Speaking of Vladimir Putin, FP has a very interesting article entitled How Putin Is Reinventing Warfare. An entire region of Eastern Europe is a laboratory for Antisocial Personality Disorder, helped along by almost everyone including the U.S. 

What makes us human

While we know that our genes have been passed down through billions of years, from the very beginning of life, evolutionary biologists, geneticists and neuroscientists are now learning that some genes are much younger, in some cases only a few million years old. Some came from the common ancestor of both humans and apes and the very youngest emerged when we diverged from our cousins the apes some 6 to 7 million years ago. We're only just starting to understand genetic influences and the impact on humankind and what in fact shapes our behavior and makes us human.

What is referred to as the “big 5” classes of personality traits are (1) openness, (2) conscientiousness, (3) extraversion, (4) agreeableness and (5) neuroticism. It is thought that approximately 50 % are related to genetics and 50 % related to environmental factors. For example, there are genes associated with impetuosity and risk taking,. which could lead in the right environmental circumstances to some form of addiction. Yes, who are you?

It's story time

They were women “operatives” for the Republican party in the United States. These women were sitting around a table on some news show discussing how they would get the female vote in the next election, considering how the Republican men have done a terrible job attracting women voters and have demonstrated that they have not left the 1950s … or they long to go back.

This discussion was largely about selling a better message and not about whether or not the message itself was any good. It seemed to me to be more about manipulation and a lack of empathy, at least for anyone but the comfortable. Above all, it appears to be, among these operatives, that it was self-evident that a large portion of the women voters could be manipulated by clever messaging.

Agnotology is the study of the cultural production of ignorance. The term was first coined by Robert N. Proctor, a professor specializing in the history of science and technology. The gold standard for many years was the tobacco industry, little more than a criminal enterprise selling poison, aided and abetted by politicians, the media and certainly the citizens themselves.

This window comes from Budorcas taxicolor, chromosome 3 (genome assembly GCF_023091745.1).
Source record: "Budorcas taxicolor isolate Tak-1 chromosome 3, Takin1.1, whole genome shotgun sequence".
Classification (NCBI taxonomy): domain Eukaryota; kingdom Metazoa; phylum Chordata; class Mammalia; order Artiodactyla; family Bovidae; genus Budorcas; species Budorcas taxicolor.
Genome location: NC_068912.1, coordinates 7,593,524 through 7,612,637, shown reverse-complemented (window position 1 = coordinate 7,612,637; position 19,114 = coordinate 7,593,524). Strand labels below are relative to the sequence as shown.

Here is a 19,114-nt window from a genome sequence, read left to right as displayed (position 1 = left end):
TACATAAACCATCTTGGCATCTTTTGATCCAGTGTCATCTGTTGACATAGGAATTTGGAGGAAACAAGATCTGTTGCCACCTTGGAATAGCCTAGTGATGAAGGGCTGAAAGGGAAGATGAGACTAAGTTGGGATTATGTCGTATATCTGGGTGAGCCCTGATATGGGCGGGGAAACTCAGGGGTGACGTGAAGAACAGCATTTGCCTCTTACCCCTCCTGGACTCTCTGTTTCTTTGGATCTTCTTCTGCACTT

Agnotology is very much about the “publication of inaccurate or misleading scientific data.” It's meant to confuse. The overriding goal of the tobacco industry for many years was to sow doubt between the connection of smoking to cancer, long after there was any scientific doubt. Today it's a full blown industry in America and across the globe. Climate denial, “trickle-down” economics, the “job creators,” weapons-of-mass-destruction in Iraq and hydraulic fracking are only a few examples. The idea is to confuse the public, protect the status quo and maintain the comforts of the comfortable.

Thomas Piketty, the enemy within

Piketty's book Capital in the Twenty-First Century is a best seller and has moved beyond the academic community and Washington policy wonks. The book may actually stir some serious debate about global capitalism, which is way, way overdue. It has upset the privileged, not merely the usual collection of bottom feeders but those who have built their careers on praising and perpetuating the glorious myth of the “free” market.

Some articles to better understand Thomas Piketty and his book Capital in the Twenty First Century:

And from the critics:

Alfie, what's it all about

It's about Revolution, let's not pretend it isn't. Ideally, revolution of the mind and quite possibly a little of the “soul.” A lot of critics will say that humankind is not capable—they haven't evolved sufficiently. In that case revolution will come the old fashion way, through carnage and violence—war of the psychopaths, and we know that story line. But more and more likely it will come down finally to climate change and its enormous consequences and we'll end up with, if humanity is “lucky,” with maybe a billion humans reliving the 19th century, give or take.

At least for those of us in America, it's a matter of finally making the decision to get rid of the status quo. We're not going back to some fanciful, bucolic past no matter how desperately some of us want to, nor is it a matter of some weekend protest, sending a check to our favorite organization, tweaking the tax code or even building some silly little libertarian village in the middle of a dying ocean. We don't really need everyone in order to get this going. It's a matter of recognizing that there is no alternative.

Finally, some data

On the climate:

Good article on language and climate confusion:

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Where does your country stand:

Psychopathic behavior: A terrific interview with Dr. James Fallon, Professor of Psychiatry and Human Behavior and what he learned about himself in the course of his research